Finland’s prime minister Sanna Marin was just six in 1991. In that year, I listened to an official in Helsinki lamenting Estonia’s return to independence. Devastated by communist misrule, it would inevitably be unstable, poor, and crime-ridden: a catastrophe for Finland. He was not alone. For thirty years, Finnish decision-makers patronized and ignored their thriving southern neighbors. In 2008, Tarja Halonen, then Finland’s president, dismissed Estonia’s hawkishness towards Russia as the result of “post-Soviet traumatic stress”.
Last month Ms. Marin apologized for her predecessors’ mistakes.
“I honestly want to admit that, over the past decades, we could have listened to our friends in the Baltics more closely along the way in questions related to our common security and Russia,” she told the annual meeting of her country’s senior diplomats.
Perhaps she could also have a word with her German counterpart, Olaf Scholz. Her country’s mistakes over the past thirty years are mild in comparison with Germany’s. Finland pursued energy independence from Russia, whereas Germany catastrophically increased its dependence on Russian gas, building not just one but two pipelines across the Baltic Sea. Militarily, Finland never dropped its guard. Germany is a notorious free-rider on defense. Worse, German politicians hampered the security of others, slowing down decision-making about NATO enlargement, and about contingency plans to defend the alliance’s eastern members from Russia. Sanctimony cloaked this odious combination of self-interest and naïveté.
Yet when it comes to other mistakes, “Vergangenheitsbewältigung” – coming to terms with the past — is entrenched in Germany’s public discourse. Scholz’s powerful and thought-provoking speech about the future of Europe, given in Prague last week, said the murderous Nazi occupation of Czechoslovakia still “pains and shames us.” He acknowledged that the West often overlooked the post-war injustice inflicted on the countries of eastern and central Europe. Liberation from the Nazis was the precursor to further totalitarian rule, this time at Soviet hands.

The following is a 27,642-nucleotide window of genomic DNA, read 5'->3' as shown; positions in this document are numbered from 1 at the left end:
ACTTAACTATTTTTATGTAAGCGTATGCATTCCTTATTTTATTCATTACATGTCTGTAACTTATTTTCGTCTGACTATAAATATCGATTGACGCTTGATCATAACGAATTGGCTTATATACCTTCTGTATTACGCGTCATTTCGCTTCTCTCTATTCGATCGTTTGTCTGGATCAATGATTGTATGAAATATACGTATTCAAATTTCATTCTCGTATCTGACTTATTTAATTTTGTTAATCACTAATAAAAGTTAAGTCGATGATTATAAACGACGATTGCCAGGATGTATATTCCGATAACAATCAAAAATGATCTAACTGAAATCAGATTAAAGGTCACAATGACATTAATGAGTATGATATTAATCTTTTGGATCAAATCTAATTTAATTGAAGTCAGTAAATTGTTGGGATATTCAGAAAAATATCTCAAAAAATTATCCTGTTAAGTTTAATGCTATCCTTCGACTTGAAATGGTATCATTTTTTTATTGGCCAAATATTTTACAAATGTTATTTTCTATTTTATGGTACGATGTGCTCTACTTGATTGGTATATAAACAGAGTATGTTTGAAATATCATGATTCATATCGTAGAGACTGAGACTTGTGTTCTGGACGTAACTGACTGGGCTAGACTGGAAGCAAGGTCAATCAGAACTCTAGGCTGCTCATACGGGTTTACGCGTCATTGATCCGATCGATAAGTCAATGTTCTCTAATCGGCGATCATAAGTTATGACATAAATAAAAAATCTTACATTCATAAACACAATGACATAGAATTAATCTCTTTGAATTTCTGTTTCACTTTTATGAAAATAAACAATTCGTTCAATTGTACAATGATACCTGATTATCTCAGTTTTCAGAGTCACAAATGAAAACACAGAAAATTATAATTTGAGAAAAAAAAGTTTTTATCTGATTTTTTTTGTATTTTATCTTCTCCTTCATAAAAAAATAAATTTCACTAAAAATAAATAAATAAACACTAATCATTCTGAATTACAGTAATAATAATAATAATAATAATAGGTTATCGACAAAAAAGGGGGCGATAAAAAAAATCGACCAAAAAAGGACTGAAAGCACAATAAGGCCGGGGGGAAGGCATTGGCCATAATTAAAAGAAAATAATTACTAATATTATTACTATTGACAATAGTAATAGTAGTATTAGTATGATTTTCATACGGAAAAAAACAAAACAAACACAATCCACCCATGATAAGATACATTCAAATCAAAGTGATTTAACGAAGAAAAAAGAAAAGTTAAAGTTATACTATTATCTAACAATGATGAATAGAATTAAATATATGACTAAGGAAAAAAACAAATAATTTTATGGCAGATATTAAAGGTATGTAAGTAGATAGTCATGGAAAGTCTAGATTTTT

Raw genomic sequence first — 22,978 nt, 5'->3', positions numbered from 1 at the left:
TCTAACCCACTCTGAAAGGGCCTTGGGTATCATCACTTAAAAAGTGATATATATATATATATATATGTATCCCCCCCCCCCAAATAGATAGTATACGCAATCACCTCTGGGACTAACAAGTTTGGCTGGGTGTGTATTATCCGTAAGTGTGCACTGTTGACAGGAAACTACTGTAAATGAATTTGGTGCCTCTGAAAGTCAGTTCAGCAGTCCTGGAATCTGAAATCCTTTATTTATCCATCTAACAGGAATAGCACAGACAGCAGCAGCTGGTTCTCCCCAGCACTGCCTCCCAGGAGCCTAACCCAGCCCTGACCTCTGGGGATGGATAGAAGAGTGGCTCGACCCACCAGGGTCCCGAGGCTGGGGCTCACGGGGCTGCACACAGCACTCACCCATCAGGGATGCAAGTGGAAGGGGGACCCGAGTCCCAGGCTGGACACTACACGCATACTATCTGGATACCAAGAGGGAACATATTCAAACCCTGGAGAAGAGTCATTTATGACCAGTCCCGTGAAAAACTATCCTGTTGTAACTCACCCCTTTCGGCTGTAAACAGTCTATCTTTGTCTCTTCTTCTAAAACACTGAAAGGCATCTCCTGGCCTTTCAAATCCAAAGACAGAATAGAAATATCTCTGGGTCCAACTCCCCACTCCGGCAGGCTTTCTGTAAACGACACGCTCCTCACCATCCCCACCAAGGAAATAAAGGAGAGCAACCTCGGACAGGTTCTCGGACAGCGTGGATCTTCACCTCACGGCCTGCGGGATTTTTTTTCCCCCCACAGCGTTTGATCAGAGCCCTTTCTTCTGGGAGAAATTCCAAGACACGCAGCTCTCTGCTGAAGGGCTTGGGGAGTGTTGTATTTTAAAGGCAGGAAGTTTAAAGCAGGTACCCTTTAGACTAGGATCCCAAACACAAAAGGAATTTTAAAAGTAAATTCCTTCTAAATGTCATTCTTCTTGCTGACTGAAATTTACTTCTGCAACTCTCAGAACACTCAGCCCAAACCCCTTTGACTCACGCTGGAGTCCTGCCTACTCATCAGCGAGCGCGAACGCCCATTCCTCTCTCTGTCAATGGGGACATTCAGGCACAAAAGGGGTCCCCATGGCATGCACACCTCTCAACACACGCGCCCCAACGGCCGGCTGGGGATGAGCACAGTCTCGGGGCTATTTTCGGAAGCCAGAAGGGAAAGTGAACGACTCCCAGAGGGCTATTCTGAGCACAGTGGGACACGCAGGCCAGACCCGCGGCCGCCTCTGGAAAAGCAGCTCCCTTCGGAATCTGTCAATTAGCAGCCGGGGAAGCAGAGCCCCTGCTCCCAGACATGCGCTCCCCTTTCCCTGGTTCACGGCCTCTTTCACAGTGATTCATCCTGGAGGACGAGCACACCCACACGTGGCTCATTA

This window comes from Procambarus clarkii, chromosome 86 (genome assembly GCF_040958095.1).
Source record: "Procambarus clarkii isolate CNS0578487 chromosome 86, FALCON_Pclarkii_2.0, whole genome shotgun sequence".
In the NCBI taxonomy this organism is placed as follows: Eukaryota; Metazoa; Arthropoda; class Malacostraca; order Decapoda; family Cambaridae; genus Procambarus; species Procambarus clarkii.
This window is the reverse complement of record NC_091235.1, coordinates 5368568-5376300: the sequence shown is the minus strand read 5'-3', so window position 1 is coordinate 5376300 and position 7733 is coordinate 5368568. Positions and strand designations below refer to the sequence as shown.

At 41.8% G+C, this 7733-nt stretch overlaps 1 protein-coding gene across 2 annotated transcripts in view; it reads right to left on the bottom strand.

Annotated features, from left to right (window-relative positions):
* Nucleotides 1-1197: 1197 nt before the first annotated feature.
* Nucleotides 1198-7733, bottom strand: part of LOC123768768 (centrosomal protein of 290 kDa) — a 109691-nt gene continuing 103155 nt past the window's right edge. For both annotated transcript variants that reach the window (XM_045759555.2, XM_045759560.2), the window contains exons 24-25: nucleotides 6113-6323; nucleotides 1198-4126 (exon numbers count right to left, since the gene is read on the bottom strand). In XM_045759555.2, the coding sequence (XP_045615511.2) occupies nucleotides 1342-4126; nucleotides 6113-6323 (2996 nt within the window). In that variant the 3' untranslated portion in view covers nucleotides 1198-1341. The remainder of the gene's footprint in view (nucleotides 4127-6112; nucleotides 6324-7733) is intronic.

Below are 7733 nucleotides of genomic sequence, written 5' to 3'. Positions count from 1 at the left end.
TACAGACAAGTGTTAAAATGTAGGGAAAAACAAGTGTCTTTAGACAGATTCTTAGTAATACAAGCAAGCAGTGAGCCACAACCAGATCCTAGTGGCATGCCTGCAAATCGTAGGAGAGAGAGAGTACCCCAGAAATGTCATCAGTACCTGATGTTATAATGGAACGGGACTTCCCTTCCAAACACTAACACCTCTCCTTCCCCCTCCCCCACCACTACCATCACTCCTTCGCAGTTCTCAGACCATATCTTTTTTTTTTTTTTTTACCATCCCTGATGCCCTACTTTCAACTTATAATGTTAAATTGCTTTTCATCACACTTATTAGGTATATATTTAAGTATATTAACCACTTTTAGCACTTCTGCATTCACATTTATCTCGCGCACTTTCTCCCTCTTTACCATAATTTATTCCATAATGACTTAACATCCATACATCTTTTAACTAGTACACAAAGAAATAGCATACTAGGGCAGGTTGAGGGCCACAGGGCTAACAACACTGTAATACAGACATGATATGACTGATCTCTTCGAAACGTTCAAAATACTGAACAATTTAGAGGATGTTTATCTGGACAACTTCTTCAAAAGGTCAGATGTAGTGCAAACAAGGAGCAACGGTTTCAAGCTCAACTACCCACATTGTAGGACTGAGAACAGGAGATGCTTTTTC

The chancellor’s speech highlighted, though only implicitly, a huge shift in German thinking. His country used to oppose EU membership for poor countries with weak institutions, citing worries about cost, crime, and migration. Now Scholz explicitly supports expansion to the Western Balkans, Moldova, Ukraine, and perhaps even Georgia. That would mean an EU of up to 36 members. He laid particular emphasis on supply chain resilience. This from the leader of a country that for decades believed that greater trade and investment with totalitarian countries would make them friendlier.
These excellent points would have been more credible had they been accompanied by some recognition that Germany until recently has been part of the problem, not the solution.
This is not just a moral issue but a practical one. Scholz is now showing a commendable appetite for bold, big-picture thinking. He endorsed, for example, Emmanuel Macron’s proposal for a European Political Community. This will include non-EU members: both those waiting to get in, and the post-Brexit United Kingdom. But these proposals will have to overcome the trust deficit in the eastern half of the continent created by years of short-sighted, self-centered decisions and ill-chosen language. Polish support will be vital. But decision-makers in Warsaw are unimpressed by nice words from Berlin. The Polish government has just unveiled a €1.3 trillion compensation claim for wartime damage (German contrition for Nazi crimes does not stretch that far: officials in Berlin say the compensation question is “closed’).
Chancellor Willy Brandt’s spontaneous genuflection in 1970 at the Warsaw Ghetto Uprising memorial paved the way for partial reconciliation with communist-ruled Poland. Nobody is expecting that from Scholz. But the new Ostpolitik, like its predecessor, needs openness and honesty about the past to succeed.